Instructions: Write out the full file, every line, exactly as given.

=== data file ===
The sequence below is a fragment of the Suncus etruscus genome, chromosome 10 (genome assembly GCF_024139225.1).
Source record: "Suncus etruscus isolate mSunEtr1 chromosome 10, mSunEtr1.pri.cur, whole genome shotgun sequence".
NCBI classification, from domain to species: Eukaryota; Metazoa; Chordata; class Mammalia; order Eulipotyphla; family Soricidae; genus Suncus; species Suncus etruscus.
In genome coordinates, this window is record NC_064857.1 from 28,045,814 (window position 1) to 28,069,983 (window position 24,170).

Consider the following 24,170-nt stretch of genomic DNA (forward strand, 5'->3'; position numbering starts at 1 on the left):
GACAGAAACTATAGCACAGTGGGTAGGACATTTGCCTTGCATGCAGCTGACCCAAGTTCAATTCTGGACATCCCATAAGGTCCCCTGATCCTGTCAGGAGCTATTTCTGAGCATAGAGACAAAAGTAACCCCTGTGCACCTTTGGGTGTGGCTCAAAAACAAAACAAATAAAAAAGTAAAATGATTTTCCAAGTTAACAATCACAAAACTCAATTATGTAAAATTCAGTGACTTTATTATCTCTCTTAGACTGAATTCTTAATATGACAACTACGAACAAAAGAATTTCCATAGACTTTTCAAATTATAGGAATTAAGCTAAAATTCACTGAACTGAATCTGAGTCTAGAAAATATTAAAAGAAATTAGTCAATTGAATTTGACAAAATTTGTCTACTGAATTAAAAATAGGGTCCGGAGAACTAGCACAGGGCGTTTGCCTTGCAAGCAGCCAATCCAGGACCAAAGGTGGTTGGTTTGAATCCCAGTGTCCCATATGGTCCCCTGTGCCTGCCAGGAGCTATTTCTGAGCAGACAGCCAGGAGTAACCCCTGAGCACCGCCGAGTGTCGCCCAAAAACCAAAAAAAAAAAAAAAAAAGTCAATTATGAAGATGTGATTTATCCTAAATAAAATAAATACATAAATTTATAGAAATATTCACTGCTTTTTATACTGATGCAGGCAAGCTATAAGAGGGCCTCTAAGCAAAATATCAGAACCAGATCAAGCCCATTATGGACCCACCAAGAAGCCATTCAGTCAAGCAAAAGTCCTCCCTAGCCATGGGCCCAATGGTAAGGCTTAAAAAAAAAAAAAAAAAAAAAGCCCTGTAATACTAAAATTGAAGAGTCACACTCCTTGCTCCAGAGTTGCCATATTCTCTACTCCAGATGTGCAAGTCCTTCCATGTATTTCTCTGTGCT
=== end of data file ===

The sequence below is a fragment of the Suncus etruscus genome, chromosome 10 (genome assembly GCF_024139225.1).
Source record: "Suncus etruscus isolate mSunEtr1 chromosome 10, mSunEtr1.pri.cur, whole genome shotgun sequence".
NCBI classification, from domain to species: Eukaryota; Metazoa; Chordata; class Mammalia; order Eulipotyphla; family Soricidae; genus Suncus; species Suncus etruscus.
In genome coordinates, this window is record NC_064857.1 from 28,045,814 (window position 1) to 28,069,983 (window position 24,170).

Consider the following 24,170-nt stretch of genomic DNA (forward strand, 5'->3'; position numbering starts at 1 on the left):
GACAGAAACTATAGCACAGTGGGTAGGACATTTGCCTTGCATGCAGCTGACCCAAGTTCAATTCTGGACATCCCATAAGGTCCCCTGATCCTGTCAGGAGCTATTTCTGAGCATAGAGACAAAAGTAACCCCTGTGCACCTTTGGGTGTGGCTCAAAAACAAAACAAATAAAAAAGTAAAATGATTTTCCAAGTTAACAATCACAAAACTCAATTATGTAAAATTCAGTGACTTTATTATCTCTCTTAGACTGAATTCTTAATATGACAACTACGAACAAAAGAATTTCCATAGACTTTTCAAATTATAGGAATTAAGCTAAAATTCACTGAACTGAATCTGAGTCTAGAAAATATTAAAAGAAATTAGTCAATTGAATTTGACAAAATTTGTCTACTGAATTAAAAATAGGGTCCGGAGAACTAGCACAGGGCGTTTGCCTTGCAAGCAGCCAATCCAGGACCAAAGGTGGTTGGTTTGAATCCCAGTGTCCCATATGGTCCCCTGTGCCTGCCAGGAGCTATTTCTGAGCAGACAGCCAGGAGTAACCCCTGAGCACCGCCGAGTGTCGCCCAAAAACCAAAAAAAAAAAAAAAAAAGTCAATTATGAAGATGTGATTTATCCTAAATAAAATAAATACATAAATTTATAGAAATATTCACTGCTTTTTATACTGATGCAGGCAAGCTATAAGAGGGCCTCTAAGCAAAATATCAGAACCAGATCAAGCCCATTATGGACCCACCAAGAAGCCATTCAGTCAAGCAAAAGTCCTCCCTAGCCATGGGCCCAATGGTAAGGCTTAAAAAAAAAAAAAAAAAAAAAGCCCTGTAATACTAAAATTGAAGAGTCACACTCCTTGCTCCAGAGTTGCCATATTCTCTACTCCAGATGTGCAAGTCCTTCCATGTATTTCTCTGTGCT